This project builds on two peer-to-peer exchange projects carried out from 2016-2018 (see here and here) which established a network of (former) female combatants in non-state armed groups (NSAGs). This network facilitated mutual learning on best practices for transitioning to civilian, peaceful, and democratic leaders in post-war societies.
For the past 15 years there has been research on gender, peace and security, which strongly supports women’s inclusion in all stages of peace processes. There has also been past research on women’s roles in conventional Disarmament, Demobilisation, and Reintegration processes (DDR), with a primary focus on either cash compensation schemes or vocational training for female combatants. However, until today, there is still a systematic gap in knowledge, research and documentation on the challenges, opportunities, and best practices for female combatants’ transition to post-war democratic leadership. This project tries to address this gap.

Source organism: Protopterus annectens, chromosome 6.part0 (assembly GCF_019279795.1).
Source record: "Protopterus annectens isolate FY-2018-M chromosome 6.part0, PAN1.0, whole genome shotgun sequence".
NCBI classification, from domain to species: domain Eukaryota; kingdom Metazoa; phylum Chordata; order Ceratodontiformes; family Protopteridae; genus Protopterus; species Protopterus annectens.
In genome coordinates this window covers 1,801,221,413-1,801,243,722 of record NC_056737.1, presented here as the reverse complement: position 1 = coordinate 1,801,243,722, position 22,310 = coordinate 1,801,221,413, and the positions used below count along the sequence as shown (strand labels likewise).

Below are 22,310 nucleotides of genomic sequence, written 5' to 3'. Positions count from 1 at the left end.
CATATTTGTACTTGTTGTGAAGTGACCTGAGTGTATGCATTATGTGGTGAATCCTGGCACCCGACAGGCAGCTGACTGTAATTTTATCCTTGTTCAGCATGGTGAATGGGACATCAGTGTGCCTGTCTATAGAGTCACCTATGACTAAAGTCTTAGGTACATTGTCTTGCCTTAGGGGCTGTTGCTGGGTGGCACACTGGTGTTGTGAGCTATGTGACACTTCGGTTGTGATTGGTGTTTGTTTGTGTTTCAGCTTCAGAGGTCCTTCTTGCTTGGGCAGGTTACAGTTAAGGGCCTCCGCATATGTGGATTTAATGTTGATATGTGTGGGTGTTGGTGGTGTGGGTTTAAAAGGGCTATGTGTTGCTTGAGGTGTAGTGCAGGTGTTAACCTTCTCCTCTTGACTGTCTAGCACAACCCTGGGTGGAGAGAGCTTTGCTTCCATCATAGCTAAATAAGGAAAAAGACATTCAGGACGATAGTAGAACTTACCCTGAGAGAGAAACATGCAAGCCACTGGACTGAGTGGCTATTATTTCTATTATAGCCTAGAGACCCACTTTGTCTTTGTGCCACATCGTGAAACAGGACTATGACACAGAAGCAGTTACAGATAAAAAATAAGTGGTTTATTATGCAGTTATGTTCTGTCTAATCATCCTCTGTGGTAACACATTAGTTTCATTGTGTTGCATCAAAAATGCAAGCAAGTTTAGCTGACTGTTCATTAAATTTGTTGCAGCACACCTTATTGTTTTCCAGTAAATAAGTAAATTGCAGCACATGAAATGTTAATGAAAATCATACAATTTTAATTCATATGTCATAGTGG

Following from the work in the peer-to-peer networks that were formed over the past years there has been a demand by former female combatants to have their experiences – both positive and negative – analysed and disseminated towards their own societies, other conflict-affected contexts and international policy-makers. Thus, this project compiles a systematic and comparative documentation of such challenging processes of transition from conflict stakeholders to post-war peaceful and democratic leaders.